The well-known temple of Debod is today one of the most visited monuments by tourists from all over the world in the capital of Spain, although it is true that today no one is surprised to find large art collections egyptian scattered throughout the world the history of this temple goes beyond the plundering. In 1968 the Egyptian state decided to donate four temples to different countries that had collaborated in protecting the Nubian temples after the construction of the Aswan Dam; In this way, the United States received the Temple of Dendur, the Netherlands that of Taffa, Italy the temple of Ellesiya and Spain received that of Debod.
It seems that originally this temple must have been built during the reign of Ptolemy IV Philopator but its decoration and ornament would correspond to the reign of Meroe; With these data we could establish a construction date around the year 200 BC. but in fact some art historians raise the possibility that the temple even predates the time of the Meroitic king Adikhalamani.
Since ancient times Debod had been a place of worship, archaeological excavations tell us about the remains, today buried under the waters of the Nile, of a first temple that was surely dedicated to the gods of the waterfall Satis and Jnum.; We also have evidence of a second building that we do not know with certainty.accuracy his divinity while the temple that concerns us here would be dedicated to the god Amun.
In the sixties the temple of Debod was dismantled stone by stone by the Egyptian authorities and after passing through the cities of Alexandria and Elephantine, the huge sandstone blocks that made it up arrived at the port of Valencia from where they moved by road to Madrid. Currently, the building that we can see has undergone numerous restorations and interventions with respect to the original work.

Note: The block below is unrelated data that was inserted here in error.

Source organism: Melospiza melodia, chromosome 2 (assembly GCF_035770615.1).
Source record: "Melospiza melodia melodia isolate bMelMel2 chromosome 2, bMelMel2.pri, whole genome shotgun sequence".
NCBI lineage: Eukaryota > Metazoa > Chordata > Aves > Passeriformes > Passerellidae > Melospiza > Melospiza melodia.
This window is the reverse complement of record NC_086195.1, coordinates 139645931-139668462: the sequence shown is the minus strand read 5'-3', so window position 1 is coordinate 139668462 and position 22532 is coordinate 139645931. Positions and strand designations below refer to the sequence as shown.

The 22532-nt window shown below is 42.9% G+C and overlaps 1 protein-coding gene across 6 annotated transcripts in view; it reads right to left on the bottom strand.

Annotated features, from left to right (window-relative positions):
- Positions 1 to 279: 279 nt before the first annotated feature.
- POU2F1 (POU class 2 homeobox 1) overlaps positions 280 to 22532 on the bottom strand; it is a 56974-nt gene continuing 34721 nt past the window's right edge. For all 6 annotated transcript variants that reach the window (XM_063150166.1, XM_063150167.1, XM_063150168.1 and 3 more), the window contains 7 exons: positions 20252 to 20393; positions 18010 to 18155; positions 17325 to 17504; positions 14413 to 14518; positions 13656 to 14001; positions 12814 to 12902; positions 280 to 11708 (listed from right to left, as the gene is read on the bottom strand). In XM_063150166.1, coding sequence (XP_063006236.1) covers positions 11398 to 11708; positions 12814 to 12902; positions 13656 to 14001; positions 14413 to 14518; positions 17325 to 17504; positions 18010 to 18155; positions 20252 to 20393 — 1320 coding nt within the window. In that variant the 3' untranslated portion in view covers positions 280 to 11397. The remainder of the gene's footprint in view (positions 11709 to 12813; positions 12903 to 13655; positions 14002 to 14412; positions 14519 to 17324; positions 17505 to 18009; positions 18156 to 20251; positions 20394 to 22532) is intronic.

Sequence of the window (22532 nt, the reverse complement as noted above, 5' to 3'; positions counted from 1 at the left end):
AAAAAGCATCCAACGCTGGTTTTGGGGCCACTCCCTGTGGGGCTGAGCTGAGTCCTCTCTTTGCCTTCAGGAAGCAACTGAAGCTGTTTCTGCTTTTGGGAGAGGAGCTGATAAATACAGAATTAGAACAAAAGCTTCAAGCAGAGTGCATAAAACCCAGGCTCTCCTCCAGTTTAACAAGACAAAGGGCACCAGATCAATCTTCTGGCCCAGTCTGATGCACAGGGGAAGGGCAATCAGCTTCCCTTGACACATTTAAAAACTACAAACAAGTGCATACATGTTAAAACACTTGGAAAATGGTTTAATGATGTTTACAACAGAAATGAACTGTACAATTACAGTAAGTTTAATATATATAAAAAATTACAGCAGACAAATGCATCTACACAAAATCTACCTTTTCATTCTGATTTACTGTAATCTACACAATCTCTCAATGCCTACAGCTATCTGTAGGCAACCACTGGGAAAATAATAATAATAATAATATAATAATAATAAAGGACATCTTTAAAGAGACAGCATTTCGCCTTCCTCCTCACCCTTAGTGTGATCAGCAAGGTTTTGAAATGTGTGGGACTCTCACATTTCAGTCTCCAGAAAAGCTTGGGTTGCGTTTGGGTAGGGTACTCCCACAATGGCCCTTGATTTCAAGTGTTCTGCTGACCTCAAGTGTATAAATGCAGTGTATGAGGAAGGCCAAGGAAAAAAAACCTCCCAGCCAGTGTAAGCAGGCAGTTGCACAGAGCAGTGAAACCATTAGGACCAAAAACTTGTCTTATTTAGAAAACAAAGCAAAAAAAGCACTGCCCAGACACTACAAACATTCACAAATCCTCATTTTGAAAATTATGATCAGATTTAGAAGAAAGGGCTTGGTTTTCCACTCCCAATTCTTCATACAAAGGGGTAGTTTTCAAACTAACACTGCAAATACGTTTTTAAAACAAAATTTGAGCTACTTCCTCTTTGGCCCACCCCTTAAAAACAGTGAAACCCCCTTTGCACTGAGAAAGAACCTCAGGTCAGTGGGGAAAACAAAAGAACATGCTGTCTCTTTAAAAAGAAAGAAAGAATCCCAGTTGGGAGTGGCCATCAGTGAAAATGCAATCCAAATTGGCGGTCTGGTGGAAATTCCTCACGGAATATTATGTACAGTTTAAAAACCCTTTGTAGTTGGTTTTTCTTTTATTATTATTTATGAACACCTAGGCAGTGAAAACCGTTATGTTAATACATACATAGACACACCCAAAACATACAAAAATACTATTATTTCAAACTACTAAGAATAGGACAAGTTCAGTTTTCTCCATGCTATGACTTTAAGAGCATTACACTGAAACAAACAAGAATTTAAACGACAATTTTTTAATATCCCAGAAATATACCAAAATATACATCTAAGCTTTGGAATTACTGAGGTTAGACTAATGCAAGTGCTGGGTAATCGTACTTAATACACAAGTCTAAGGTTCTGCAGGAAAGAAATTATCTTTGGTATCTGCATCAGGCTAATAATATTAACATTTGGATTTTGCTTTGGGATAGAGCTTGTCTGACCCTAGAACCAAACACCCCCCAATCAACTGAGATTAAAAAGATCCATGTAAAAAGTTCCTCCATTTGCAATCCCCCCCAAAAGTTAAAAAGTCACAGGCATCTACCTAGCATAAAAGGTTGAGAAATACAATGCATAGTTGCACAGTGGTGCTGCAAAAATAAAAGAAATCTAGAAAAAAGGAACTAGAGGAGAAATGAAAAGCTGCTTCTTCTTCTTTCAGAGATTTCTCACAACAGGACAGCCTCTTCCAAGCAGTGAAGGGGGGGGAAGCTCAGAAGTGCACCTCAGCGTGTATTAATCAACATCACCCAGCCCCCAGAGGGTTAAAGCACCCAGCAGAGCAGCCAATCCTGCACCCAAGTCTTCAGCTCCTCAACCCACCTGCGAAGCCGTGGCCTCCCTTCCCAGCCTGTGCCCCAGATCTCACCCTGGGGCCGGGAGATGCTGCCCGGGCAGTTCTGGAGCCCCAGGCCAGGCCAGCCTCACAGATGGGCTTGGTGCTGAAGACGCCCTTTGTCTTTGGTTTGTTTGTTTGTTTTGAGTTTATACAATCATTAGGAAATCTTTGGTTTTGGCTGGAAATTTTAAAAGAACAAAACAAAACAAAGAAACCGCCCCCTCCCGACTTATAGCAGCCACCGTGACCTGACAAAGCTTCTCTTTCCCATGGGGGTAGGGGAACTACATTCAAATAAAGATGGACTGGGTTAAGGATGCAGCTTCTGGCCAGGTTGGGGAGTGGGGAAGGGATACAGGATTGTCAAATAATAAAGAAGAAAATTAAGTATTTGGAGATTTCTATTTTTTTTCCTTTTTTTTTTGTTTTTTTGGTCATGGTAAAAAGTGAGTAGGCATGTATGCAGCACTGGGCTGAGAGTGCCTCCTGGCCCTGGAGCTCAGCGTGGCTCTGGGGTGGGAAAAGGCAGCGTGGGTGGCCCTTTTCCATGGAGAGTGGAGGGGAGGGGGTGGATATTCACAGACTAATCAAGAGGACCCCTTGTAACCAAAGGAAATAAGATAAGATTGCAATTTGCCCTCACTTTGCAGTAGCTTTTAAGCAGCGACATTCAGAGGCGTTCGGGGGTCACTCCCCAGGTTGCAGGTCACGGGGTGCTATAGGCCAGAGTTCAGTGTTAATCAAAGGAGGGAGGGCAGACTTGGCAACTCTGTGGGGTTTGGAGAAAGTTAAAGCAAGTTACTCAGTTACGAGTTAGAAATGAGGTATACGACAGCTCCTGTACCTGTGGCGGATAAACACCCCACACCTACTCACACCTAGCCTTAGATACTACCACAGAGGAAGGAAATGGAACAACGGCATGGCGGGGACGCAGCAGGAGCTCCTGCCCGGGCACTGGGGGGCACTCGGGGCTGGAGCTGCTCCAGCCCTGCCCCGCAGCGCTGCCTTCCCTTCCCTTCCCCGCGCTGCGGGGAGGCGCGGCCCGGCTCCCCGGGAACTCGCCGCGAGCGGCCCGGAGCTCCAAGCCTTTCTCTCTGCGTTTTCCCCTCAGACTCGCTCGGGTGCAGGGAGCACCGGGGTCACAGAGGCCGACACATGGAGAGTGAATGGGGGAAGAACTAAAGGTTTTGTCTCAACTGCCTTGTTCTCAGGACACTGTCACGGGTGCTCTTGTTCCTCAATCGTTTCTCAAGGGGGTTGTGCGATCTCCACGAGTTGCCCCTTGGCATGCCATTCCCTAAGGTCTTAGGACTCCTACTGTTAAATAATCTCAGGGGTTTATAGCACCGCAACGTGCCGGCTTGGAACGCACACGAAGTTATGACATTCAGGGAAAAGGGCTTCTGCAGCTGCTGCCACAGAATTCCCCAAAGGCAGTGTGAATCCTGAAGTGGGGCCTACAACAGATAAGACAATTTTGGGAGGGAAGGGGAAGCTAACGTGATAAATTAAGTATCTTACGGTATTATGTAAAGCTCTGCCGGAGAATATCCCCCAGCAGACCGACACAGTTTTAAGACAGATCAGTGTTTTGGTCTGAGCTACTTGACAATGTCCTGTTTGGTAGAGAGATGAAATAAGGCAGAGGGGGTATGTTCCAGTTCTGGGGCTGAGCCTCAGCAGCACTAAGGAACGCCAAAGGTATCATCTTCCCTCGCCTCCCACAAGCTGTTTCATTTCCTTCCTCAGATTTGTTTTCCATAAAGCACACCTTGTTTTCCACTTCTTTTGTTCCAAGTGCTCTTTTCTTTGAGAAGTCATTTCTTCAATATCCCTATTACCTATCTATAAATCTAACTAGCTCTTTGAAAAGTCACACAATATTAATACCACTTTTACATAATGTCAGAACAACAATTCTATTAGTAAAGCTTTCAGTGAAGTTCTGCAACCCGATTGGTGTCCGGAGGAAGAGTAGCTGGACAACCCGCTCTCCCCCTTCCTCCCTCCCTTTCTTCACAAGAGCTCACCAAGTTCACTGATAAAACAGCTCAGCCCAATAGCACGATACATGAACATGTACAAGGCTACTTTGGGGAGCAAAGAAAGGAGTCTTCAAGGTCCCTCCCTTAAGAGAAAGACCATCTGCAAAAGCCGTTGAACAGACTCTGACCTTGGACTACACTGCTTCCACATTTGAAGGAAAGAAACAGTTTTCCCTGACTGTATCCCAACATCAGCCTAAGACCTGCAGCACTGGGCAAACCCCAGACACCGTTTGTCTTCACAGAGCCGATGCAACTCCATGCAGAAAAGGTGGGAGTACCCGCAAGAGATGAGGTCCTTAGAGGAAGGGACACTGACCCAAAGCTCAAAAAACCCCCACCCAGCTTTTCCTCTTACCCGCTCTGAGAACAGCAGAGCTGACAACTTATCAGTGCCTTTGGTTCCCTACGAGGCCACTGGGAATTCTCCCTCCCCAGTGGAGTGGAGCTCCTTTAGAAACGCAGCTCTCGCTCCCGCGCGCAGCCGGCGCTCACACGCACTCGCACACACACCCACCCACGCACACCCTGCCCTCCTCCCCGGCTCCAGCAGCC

The oldest part corresponds to what is known as the Chapel of the reliefs, in it you can see numerous reliefs -which originally must have been polychrome- of Pharaoh Adikhalamani rendering worship of the gods. The influence of the artistic techniques of the island of Filé seem undeniable in the temple of Debod, as well as its strict hierarchical composition.
The Mammisi room is considered by experts to be the last Egyptian part of the temple, the rest being Roman additions. Despite its name, experts say that the room was not conceived for this purpose (the mammisi was the room where the birth of a god was celebrated).
Already from Roman times we find part of it as a pronaos or vestibule of which only a few original remains remain and in which reliefs and decorations from the time of Augustus were supposed to be found and Tiberius. Originally the temple had two naos or main chapels but in the 19th century it was destroyed and today only the one dedicated tothe gods Isis and Amun.